Subject(s)
Betacoronavirus/drug effects , COVID-19/epidemiology , COVID-19/therapy , Coronavirus Infections/epidemiology , Coronavirus Infections/therapy , Pandemics , Pneumonia, Viral/epidemiology , Pneumonia, Viral/therapy , Adrenal Cortex Hormones/therapeutic use , Antiviral Agents/therapeutic use , Betacoronavirus/pathogenicity , COVID-19/prevention & control , COVID-19/transmission , COVID-19 Vaccines , Clinical Trials as Topic , Coronavirus Infections/prevention & control , Coronavirus Infections/transmission , Drug Repositioning , Humans , Immunization, Passive/methods , Immunologic Factors/therapeutic use , Molecular Targeted Therapy/methods , Pandemics/prevention & control , Personal Protective Equipment , Physical Distancing , Pneumonia, Viral/prevention & control , Pneumonia, Viral/transmission , SARS-CoV-2 , Viral Vaccines/biosynthesis
20.
J Transl Med ; 18(1): 205, 2020 05 19.
Article in English | MEDLINE | ID: covidwho-306010

ABSTRACT

The COVID-19 pandemic has become the leading societal concern. The pandemic has shown that the public health concern is not only a medical problem, but also affects society as a whole; so, it has also become the leading scientific concern. We discuss in this treatise the importance of bringing the world's scientists together to find effective solutions for controlling the pandemic. By applying novel research frameworks, interdisciplinary collaboration promises to manage the pandemic's consequences and prevent recurrences of similar pandemics.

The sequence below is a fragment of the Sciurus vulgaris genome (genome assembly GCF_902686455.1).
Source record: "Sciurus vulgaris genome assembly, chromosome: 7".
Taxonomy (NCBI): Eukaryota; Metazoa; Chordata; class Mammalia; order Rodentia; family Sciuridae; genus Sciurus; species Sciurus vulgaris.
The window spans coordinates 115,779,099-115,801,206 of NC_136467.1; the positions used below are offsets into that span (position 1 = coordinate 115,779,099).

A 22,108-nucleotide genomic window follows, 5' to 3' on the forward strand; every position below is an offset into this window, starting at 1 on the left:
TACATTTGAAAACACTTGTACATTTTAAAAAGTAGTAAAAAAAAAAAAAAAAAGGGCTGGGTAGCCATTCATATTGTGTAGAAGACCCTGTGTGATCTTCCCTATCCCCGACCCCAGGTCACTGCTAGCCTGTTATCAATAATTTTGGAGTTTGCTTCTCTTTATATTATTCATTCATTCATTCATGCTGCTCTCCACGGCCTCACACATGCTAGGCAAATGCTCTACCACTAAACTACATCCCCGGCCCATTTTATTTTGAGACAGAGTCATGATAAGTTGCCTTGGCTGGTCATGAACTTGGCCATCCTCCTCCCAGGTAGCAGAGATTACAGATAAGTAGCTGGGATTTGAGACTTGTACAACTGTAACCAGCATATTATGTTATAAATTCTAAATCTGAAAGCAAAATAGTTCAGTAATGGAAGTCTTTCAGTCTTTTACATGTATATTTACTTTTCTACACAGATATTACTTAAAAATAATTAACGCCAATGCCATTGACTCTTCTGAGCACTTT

Subject(s)
Biomedical Research/organization & administration , Coronavirus Infections/epidemiology , Delivery of Health Care, Integrated/organization & administration , Emergencies , Health Services Needs and Demand , Pandemics , Pneumonia, Viral/epidemiology , Betacoronavirus/pathogenicity , Biomedical Research/methods , COVID-19 , Coronavirus Infections/therapy , Coronavirus Infections/virology , Delivery of Health Care, Integrated/methods , History, 21st Century , Humans , Interdisciplinary Communication , Interdisciplinary Studies , Pneumonia, Viral/therapy , Pneumonia, Viral/virology , Public Health/history , Public Health/standards , SARS-CoV-2